II. Definitions

  1. Vulvar Lichen Planus
    1. T-Cell Mediated Autoimmune inflammatory condition that affects keratinized areas including vulva

III. Pathophysiology

  1. T-Cell Mediated Autoimmune inflammatory condition affected keratinized skin
  2. May affect any region of skin or mucosa
  3. Frequently affects multiple areas (e.g. Oral Lesions, genital lesions)

IV. Epidemiology

  1. Typical onset between ages 40 to 60 years
  2. Prevalence <1%
  3. Much less common than Vulvar Lichen Sclerosus as a cause for Vulvar Dermatitis

V. Types

  1. Erosive Lichen Planus (most common variant)
    1. Glassy appearing white Papules and Plaques
    2. Progression to ulcers and erosions with altered Vulvar Anatomy
    3. Vagina involved in 70% of cases (vagina not involved in Lichen Sclerosus)
      1. Vaginitis characterized by friable, tissue with adhesions and serous discharge
    4. May concurrently involve Vulvovaginal-Gingival Syndrome
  2. Papulosquamous Lichen Planus
    1. Poorly demarcated pink opaque Papules
  3. Hypertrophic Lichen Planus
    1. Perineum and perianal hyperkeratotic lesions
    2. May present as Squamous Cell Carcinoma
  4. Other appearance
    1. Bright red, well-demarcated patches with hyperkeratotic border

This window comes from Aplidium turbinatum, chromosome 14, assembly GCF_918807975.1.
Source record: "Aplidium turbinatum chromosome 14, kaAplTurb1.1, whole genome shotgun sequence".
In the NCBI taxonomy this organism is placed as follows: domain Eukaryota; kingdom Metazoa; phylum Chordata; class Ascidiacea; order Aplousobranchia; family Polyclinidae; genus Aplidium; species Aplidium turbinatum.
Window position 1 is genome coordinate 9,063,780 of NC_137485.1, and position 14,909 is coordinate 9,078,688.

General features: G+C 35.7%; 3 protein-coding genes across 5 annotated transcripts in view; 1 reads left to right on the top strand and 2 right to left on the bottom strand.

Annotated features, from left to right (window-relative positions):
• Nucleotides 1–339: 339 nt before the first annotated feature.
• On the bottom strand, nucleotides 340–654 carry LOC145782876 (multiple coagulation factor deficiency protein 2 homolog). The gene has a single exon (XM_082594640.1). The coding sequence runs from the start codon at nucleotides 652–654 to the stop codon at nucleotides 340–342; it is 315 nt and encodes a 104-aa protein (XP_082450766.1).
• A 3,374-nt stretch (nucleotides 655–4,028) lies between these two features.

2. Wickham Striae (web-like Plaque)

VI. Symptoms

  1. Vulvar Pruritus or burning
  2. Postcoital bleeding
  3. Dyspareunia

VII. Signs

  1. Variable appearance (See types above)
  2. Speculum exam is very uncomfortable in erosive Lichen Planus due to associated Vaginitis

VIII. Labs: Erosive Lichen Planus

  1. Punch Biopsy of erosion borders
  2. KOH and wet prep to evaluate for fungal and Bacterial causes of Vaginitis

IX. Differential Diagnosis: Erosive Lichen Planus

X. Management

  1. General
    1. Expect lesions to improve with treatment, but full resolution is rare
    2. Treatment goal is to reduce symptoms and scarring
  2. Intravaginal Hydrocortisone acetate 25% suppositories for vaginal lesions
    1. Decreases vaginal introitus closure
    2. May be used in combination with dilators
  3. Topical Corticosteroid for vulvar lesions (or applied on vaginal dilator for erosive Vaginitis)
    1. Choice of strength depends on severity
      1. Level 1: Clobetasol Propionate 0.05% ointment (ultra-potent bid in severe cases)
      2. Level 2: Betamethasone Dipropionate 0.05% ointment
      3. Level 3: Betamethasone Dipropionate 0.05% cream
      4. Level 4: Triamcinolone Acetonide 0.1% ointment (medium potency qhs in mild cases)
    2. Taper steroid on resolution of active lesions
  4. Refractory Cases
    1. Topical Calcineurin Inhibitors (e.g. Tacrolimus)
    2. Systemic Corticosteroids
      1. Indicated in cases refractory to Topical Corticosteroids
      2. Prednisone 40 to 60 mg orally daily for 2-4 weeks

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